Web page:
Paul Allen had the programming genius; Bill Gates, the business acumen. As co-founders of Microsoft, they revolutionized the computer world. Only eight years into its run, Allen walked away with a fortune he would use to invest in “other people to do exciting, new, creative things.” He also had his indulgences, such as yachts and mansions. But Allen, who died at age 65, was always the quiet “idea man,” as Gates once said.

That Giant Sucking Sound

The wind was roaring for Game 3 of the National League Championship Series on Monday, but in the end, the air got sucked out of Dodger Stadium. Now trailing 2 to 1 in the series and coming off a 4-to-0 loss to the Milwaukee Brewers, the Dodgers will have to find a way to pick themselves up for Game 4 tonight. Columnist Bill Plaschke reports from the clubhouse.

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FROM THE ARCHIVES

Though the Dodgers didn’t play well last night, it was a different story on Oct. 15, 1988. That’s when Kirk Gibson delivered a walk-off home run in the World Series, even though he could barely walk. When Vin Scully gave the call: “In a year that has been so improbable, the impossible has happened!” And when Times photographer Joe Kennedy took the shot that would become a poster. See it in full here and get the story behind the photo.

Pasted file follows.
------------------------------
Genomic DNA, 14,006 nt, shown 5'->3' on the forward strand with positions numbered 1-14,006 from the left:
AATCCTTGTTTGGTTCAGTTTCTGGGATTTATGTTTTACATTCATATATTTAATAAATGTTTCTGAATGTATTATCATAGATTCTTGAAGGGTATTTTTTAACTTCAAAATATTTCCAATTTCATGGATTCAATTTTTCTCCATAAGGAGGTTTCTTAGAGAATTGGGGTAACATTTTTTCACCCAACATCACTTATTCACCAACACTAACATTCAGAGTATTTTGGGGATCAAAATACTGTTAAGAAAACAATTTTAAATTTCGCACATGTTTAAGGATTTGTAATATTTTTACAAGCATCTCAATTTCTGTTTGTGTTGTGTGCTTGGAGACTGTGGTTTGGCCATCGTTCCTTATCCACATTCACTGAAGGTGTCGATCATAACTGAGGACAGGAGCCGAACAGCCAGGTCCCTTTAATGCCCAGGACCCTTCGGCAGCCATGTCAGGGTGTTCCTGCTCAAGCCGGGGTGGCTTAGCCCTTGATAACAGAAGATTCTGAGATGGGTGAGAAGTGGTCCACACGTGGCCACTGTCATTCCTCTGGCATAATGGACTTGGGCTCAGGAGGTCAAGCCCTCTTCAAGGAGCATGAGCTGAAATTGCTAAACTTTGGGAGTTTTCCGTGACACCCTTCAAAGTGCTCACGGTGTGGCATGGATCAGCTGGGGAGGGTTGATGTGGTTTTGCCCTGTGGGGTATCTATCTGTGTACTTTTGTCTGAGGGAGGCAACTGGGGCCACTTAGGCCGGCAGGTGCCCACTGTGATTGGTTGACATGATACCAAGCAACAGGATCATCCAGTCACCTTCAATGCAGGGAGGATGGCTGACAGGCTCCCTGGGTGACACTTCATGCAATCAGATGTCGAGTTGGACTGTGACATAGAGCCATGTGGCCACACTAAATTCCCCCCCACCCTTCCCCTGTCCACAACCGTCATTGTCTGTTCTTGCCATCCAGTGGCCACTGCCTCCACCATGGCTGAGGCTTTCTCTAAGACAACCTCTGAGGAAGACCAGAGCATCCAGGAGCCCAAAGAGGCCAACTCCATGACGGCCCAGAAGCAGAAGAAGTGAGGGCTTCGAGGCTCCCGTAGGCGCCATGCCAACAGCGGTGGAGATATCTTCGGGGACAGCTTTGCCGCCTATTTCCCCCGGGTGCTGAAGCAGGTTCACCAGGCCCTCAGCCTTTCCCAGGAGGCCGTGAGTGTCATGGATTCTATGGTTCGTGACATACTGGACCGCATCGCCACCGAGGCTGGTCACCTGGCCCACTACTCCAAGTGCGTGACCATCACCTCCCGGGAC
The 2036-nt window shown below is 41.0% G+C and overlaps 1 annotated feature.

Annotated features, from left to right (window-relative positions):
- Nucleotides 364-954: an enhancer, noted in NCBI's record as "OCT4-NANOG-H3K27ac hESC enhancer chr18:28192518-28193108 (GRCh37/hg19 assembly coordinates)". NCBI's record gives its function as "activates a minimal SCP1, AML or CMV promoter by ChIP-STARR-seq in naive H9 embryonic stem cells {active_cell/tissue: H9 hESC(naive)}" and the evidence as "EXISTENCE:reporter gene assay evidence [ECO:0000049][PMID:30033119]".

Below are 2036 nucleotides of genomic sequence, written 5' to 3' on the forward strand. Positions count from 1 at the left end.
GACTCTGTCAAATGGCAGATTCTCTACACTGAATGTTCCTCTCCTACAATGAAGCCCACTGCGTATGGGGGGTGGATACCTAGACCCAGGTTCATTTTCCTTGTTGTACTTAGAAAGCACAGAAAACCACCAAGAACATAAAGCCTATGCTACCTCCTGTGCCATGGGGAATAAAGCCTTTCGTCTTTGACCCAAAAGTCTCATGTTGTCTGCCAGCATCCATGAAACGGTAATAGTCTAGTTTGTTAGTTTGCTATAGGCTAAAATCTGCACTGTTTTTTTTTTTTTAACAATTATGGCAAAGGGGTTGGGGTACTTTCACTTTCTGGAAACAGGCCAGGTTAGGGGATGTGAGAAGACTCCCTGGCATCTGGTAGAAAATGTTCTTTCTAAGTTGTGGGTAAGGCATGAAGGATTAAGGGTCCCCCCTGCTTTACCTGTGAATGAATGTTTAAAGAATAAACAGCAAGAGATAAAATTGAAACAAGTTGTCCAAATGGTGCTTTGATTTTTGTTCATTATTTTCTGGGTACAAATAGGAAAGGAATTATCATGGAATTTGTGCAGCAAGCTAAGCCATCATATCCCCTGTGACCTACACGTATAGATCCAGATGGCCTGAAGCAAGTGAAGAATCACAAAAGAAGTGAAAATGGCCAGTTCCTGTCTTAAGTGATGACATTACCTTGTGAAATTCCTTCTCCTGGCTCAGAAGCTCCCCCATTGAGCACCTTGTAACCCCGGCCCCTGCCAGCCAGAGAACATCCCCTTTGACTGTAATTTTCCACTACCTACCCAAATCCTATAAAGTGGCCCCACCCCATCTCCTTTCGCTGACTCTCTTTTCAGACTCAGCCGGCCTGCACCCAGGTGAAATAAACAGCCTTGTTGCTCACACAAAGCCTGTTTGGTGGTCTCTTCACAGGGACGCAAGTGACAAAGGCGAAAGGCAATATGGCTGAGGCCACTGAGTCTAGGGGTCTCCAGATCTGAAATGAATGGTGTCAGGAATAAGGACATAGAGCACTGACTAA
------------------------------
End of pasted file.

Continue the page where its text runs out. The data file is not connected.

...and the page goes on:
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Oct. 15, 1988: Kirk Gibson celebrates as he rounds the bases after his two-run pinch-hit homer, giving the Dodgers a stunning 5-4 victory over the A’s in Game 1 of the 1988 World Series.
(Joe Kennedy / Los Angeles Times)

MUST-WATCH VIDEO

-- How Santa Ana winds form and can fuel wildfires in Southern California.

CALIFORNIA

-- Southern California remains under a red flag warning, after the first Santa Ana winds of the season began to roar across the state. One woman died when a tree fell on her car.

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-- Latino motorists tell of their anger at being stopped on the 5 Freeway by an L.A. County sheriff’s unit looking for drugs.

-- The day before L.A. City Councilman Mitchell Englander said he was stepping down, he held an $800-per-person fundraiser.

-- Horace Roberts has been freed two decades after being wrongfully convicted for the murder of a female co-worker he was having an affair with.

HOLLYWOOD AND THE ARTS

-- “The Conners” producers are ready to move on without Roseanne, on and off screen, as the spinoff show starts tonight. Without giving too much away, TV critic Lorraine Ali says the premiere is “sharp, funny and cuts deeper than its predecessor.”